Domestic violence takes place where one or more members living within the same household are violent towards the other member/s. It takes different forms namely: physical (such as hitting or beating), sexual (such as forced sexual intercourse), emotional (including ridicule or threats) or controlling behaviours (controlling the finances, isolation from friends or family, monitoring controlling and movements). Domestic Violence does not discriminate – it happens across all socioeconomic groups, genders, religious groups and cultures (World Health Organisation, 2012).
In 2017, there were a staggering 1257 reported cases of domestic violence in Malta (Formosa, 2018). The majority of the reports, 1064 to be precise, included a female victim, while some 333 reports included a male victim (Iversen, 2018). Below is a map visually representing the reported domestic violence cases in Malta and Gozo in 2017 (Formosa, 2018). This illustrates that domestic violence is more prevalent than we may think. Furthermore, it is important to note that not all domestic violence situations get reported, so there may be many more cases that we just do not know about yet.
Domestic Violence tends to occur in 3-fold cycle of abuse, namely:
- Tension building – this is when tension starts to build over household issues such as money, children or work. Arguments and verbal abuse start. The receiver of the abuse often tries to calm the situation by giving in to arguments, avoiding or pleasing the abuser.
- Acute explosion – when tension reaches its boiling point, the violence begins. This is usually triggered by the abuser’s emotional state of external influence (not the victim’s behaviour). This makes the episode unpredictable and beyond the victim’s control.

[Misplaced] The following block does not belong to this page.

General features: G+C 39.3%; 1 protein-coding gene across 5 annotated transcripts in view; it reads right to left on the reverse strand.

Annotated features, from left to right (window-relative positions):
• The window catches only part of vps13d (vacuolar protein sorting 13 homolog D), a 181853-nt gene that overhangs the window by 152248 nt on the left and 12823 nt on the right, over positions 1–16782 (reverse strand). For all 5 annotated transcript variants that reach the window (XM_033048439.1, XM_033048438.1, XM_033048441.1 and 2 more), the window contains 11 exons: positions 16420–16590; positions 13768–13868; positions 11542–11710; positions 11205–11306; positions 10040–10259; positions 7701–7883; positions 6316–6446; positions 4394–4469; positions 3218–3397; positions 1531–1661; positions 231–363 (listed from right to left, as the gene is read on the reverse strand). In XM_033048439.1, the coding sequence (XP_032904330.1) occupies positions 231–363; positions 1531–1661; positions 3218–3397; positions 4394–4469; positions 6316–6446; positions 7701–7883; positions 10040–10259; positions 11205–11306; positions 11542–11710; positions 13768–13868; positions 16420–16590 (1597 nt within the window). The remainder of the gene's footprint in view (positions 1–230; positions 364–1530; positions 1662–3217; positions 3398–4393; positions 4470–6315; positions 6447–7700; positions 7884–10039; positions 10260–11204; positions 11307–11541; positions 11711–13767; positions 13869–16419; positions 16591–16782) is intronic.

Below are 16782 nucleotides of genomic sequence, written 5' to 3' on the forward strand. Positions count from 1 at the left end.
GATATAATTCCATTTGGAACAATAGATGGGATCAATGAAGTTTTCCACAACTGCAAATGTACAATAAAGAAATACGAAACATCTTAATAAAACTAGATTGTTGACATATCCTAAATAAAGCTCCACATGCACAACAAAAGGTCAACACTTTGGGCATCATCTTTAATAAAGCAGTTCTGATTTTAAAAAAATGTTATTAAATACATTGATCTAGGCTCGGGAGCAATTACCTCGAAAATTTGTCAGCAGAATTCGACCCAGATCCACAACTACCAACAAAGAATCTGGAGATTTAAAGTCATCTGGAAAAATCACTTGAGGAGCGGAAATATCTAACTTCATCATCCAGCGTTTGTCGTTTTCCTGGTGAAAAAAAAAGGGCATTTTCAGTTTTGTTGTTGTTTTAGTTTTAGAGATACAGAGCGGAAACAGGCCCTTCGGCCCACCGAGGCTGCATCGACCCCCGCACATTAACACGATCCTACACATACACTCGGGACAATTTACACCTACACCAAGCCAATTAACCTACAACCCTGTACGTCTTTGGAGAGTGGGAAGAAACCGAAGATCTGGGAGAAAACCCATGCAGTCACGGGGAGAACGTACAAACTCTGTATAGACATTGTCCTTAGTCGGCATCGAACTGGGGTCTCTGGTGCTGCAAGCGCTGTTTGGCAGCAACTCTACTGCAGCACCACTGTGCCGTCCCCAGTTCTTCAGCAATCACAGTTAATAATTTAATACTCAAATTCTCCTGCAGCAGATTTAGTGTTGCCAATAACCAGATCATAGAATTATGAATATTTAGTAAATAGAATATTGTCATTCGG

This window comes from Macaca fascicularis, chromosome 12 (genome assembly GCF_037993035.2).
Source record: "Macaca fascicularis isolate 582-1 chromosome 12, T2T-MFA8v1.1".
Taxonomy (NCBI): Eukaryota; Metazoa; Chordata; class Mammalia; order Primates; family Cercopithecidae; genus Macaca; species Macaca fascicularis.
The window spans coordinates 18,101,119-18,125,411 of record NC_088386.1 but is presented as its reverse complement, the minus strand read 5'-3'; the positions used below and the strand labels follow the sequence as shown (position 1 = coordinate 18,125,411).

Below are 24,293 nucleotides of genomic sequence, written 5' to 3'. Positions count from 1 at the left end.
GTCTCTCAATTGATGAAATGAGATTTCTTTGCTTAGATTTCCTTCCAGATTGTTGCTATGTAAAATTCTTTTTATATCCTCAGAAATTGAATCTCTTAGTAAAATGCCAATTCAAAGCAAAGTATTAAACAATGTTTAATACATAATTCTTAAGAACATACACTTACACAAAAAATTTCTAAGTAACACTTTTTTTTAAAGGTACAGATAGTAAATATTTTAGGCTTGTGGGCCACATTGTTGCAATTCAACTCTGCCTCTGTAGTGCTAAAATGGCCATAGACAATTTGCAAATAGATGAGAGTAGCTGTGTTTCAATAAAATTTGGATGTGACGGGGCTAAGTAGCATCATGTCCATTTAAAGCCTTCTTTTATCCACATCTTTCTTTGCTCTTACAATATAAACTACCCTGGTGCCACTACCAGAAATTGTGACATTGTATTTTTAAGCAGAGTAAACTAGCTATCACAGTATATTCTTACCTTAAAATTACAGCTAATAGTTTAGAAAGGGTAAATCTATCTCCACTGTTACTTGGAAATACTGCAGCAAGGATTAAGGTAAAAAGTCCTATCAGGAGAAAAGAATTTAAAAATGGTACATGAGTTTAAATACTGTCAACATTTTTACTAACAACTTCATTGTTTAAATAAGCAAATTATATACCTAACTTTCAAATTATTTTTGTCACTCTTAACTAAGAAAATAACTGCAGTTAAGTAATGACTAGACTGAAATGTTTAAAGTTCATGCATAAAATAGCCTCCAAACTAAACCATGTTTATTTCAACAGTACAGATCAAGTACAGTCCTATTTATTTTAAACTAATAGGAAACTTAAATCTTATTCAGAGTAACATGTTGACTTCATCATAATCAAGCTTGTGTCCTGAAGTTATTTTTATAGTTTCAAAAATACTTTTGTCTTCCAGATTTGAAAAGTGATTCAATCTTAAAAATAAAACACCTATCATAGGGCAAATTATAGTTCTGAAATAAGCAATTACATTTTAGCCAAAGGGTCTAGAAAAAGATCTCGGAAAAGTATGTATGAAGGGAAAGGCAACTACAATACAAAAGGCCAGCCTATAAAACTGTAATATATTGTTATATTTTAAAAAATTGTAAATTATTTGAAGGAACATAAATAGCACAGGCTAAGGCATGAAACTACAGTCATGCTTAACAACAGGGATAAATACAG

- Honeymoon – initially the abuser is ashamed of their behaviour and they apologise profusely. The abuser becomes loving and makes grand gestures to try to convince the victim not to leave the relationship.
The cycle varies from one relationship to another – sometimes all three stages happen in one day, other times taking months, or may be isolated to one event a year. The generosity, kindness and promises made in the honeymoon period gives the victim a false belief that there is hope for change. However, this denial is what keeps the cycle going.
Leaving an abusive relationship is not as easy as it sounds. Although there are many reasons and/or a desire to leave, there could also be things hindering this process, including some of the concerns listed below:
- Fear – of the partner stalking them, coming after them or their loved ones with more force, that they won’t be believed or
- protected by loved ones and authorities
- Isolation – from family and friends
- Financial difficulties – which will hinder their ability to provide for themselves and their children
- Shame – shame that this happened to them, that others could blame them for being in this situation
- Hope – no relationship is “all bad” and many hold on to hope that things will change
- Love – they may still love the partner
Deciding to end a relationship is never easy, and even more so when you are isolated from your family and friends, physically and emotionally broken down, financially controlled or threatened. However, there is help out there. Any form of violence is unacceptable, so if you or someone you know if involved in domestic violence, you can seek help by contacting an agency from the support list.
Formosa, S. (2018). CrimeMalta Observatory – Crime Report 2017. Retrieved from CrimeMalta.
Iversen, R. (2018, January 23). Victim Support Malta – 1,257 reports of domestic abuse in 2017. Retrieved from The Malta Independent Online.
World Health Organisation. (2012). Understanding and addressing violence against women.